An Unexpected Lesson In The Aftermath Of Moregasm Class

Aug. 10, 2013
Mélanie Berliet has written for New York, Elle, Vanity Fair, The Atlantic, New York Observer, Esquire, and ...

One recent Sunday, my friend and I met for a drink before heading to the Soho outpost of Babelend, an upscale sex shop, to take a class called Moregasm: Babeland’s Guide to Mind-Blowing Sex. At $35 a ticket, the two-hour workshop wasn’t cheap, but the promise of “a range of tips and techniques covering oral sex, anal sex, the G-spot, female ejaculation, and sex toys” seemed worth the investment. At the very least, I figured that expanding my sexual repertoire would inspire me in the bedroom, and leave my boyfriend feeling grateful to have such a proactive mate.

As we took our seats on folding chairs in the back of the store, which was closed for the occasion, I sensed the timidity of our ten classmates. Were they as worried as I was about the amount of class participation expected? Within minutes, however, the charismatic sexologists in charge eradicated our cumulative discomfort. An Asian lady in jean shorts, a t-shirt and Birkenstocks introduced herself before running through the night’s syllabus. Her co-host, a chubby flame-haired young woman in bright yellow pants and a nautical top was equally self-confident and inviting. This was a sex positive environment.

With the help of “Lucy,” a giant stuffed vulva shaped puppet, our teachers demonstrated various methods of stimulating female genitalia. Then, one of the women nonchalantly strapped on a dildo so they could tackle the how-to’s of handjobs and blowjobs. Lollipops were provided for licking and sucking practice before the sex position demo series, which involved some hilarious maneuvering by the dildo-clad teacher obviously unaccustomed to external genitalia.

Overall, nothing all that revolutionary was discussed. What was striking, instead, was the empowering way in which our knowledgeable teachers addressed the material without a hint of intimidation or shame. This is what Sex-Ed should look like, I thought. To deny that sex and pleasure go together is to deny our humanity.

I returned from Moregasm class armed with a special lychee- and lime- scented candle made out of wax that melts into massage oil, feeling predictably randy.

“Tell me what you learned,” my boyfriend said.

Coy, “I think I’d rather show you.”

But seductive is tough to pull of when you pause routinely to think over lesson points. Especially once you start laughing.

When my boyfriend asked what was so damn funny, I explained: “I want to try harmonica—a technique that involves moving my lips up and down your shaft while hummingbut I can’t think of a song to hum on your dick other than Happy Birthday.”

“Give that one a go,” he shrugged.

So I did.

But while my birthday harmonica wasn’t unappreciated, it didn’t turn us on so much as it cracked us up. There’s something unequivocally sexy about laughing with your partner in bed, but this wasn’t the post-Moregasem class scenario I’d envisioned.

Is a staged moment ever as sexy as planned? Or does the very act of staging strip a scene of its sex appeal?

A few days later, I was sitting at my desk, which faces a window through which the hotel across the street is visible. I adore this set-up, mostly because it guarantees a building full of strangers to observe as they go about their routines, and I go about distracting myself from work. I’ve witnessed a lot of gesturing to mirrors, frantic pacing while brushing teeth, and reckless snacking from bed. What I hadn’t seen until this day was a lithe brunette standing on a windowsill completely naked, transitioning seamlessly from one position to the next.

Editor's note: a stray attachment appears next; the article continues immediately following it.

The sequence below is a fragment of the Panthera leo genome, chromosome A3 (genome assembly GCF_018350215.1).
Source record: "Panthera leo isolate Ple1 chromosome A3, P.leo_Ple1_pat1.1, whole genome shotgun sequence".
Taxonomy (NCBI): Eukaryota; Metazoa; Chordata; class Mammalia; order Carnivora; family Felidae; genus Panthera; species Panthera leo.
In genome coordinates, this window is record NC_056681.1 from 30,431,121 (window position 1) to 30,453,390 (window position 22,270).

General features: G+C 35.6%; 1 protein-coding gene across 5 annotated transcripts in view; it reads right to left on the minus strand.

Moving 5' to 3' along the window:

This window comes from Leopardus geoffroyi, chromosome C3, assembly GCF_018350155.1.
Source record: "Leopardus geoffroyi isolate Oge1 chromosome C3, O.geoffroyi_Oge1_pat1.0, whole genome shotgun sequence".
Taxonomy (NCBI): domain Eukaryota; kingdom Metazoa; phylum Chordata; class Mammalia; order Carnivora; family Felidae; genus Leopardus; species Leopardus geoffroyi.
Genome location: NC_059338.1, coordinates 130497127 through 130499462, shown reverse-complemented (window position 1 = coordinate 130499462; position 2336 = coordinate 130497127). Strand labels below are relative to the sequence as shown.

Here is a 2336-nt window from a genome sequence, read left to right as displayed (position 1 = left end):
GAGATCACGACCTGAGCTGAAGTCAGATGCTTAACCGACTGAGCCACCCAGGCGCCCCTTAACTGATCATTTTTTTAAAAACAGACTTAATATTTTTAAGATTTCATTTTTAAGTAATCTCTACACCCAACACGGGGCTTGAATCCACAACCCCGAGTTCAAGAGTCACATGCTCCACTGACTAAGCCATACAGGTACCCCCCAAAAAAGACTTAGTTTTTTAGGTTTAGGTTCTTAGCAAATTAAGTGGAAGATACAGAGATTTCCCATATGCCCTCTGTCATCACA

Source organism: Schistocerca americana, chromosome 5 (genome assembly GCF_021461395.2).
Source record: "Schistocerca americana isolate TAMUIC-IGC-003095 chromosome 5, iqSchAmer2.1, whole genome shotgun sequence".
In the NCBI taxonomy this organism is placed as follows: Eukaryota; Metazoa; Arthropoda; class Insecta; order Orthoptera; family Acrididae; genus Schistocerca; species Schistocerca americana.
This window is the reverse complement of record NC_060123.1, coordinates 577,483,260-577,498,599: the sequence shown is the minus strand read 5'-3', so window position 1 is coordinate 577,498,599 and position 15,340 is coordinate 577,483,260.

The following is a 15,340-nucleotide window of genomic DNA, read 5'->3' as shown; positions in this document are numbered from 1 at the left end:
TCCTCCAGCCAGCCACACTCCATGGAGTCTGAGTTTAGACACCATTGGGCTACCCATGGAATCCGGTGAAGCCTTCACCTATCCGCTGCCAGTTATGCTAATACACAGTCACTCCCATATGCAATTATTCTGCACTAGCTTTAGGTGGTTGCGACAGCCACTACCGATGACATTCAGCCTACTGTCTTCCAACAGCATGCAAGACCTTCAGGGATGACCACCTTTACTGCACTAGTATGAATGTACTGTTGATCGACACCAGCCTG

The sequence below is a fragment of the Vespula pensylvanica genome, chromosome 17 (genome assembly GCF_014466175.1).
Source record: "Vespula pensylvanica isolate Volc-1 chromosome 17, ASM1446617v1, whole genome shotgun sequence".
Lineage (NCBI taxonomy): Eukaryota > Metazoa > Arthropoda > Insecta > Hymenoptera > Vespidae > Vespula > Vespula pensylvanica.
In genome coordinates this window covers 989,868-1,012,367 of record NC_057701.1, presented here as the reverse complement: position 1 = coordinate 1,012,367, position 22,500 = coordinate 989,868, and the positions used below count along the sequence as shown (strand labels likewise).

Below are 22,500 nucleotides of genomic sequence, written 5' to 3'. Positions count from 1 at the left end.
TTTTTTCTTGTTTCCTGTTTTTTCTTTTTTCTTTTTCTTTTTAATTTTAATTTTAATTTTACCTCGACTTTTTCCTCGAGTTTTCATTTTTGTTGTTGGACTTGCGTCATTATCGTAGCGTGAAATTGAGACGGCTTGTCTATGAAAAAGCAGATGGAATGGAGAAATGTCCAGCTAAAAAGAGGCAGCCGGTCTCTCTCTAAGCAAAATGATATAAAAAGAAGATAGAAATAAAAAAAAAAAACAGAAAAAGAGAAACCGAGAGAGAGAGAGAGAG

I swear I’m not a creep who snaps photos of the people she beds without their permission and pastes them into a Conquests Scrapbook alongside notes on relative performance. But the sight of a beautiful woman’s bare ass pressed against a window kicked my libido into gear. I had to immortalize the moment.

So I took photos—a lot of photos—and some video clips, without knowing whether doing so was entirely lawful. A reputable-enough looking website assured me it’s legal to capture someone without their consent—unless said person has a reasonable expectation of privacy. Is it reasonable to expect privacy inside your hotel room? Probably. But not if you’re prancing around in the buff between curtain and window glass, right?

When my chestnut haired friend hopped down from her makeshift pedestal and closed the curtain, I was sad to see her go. I peeked at her window throughout the day, and squandered time asking questions my fleeting companion couldn’t answer: Are you a yoga instructor with a specialty in naked meditation? An up-and-coming actress preparing for a role? A student loan saddled college grad preparing to pleasure her sugar daddy?

But I’m no stranger to nudity. As a freelancer who specializes in immersive journalism, I’ve gotten naked on more than one occasion in the name of my craft, and I’ve seen plenty of porn. So why was I so captivated?

When my boyfriend walked through the door, I jumped at the chance to share the story and to reveal the photos I’d taken on the sly. Vicariously, I became aroused all over again.

It occurred to me then that it was never the nudity that was so thrilling, but the unexpectedness of everything. However benign, the scenario surprised me. Then I surprised myself by seizing the moment to take photographs. And I surprised my boyfriend by recounting it all.

Spontaneity is rare, and impossible to replicate. Today, I’m grateful to the attractive nude stranger who inadvertently taught me that the most powerful erotic tickle is one you can’t curate, no matter how many classes you take. TC mark

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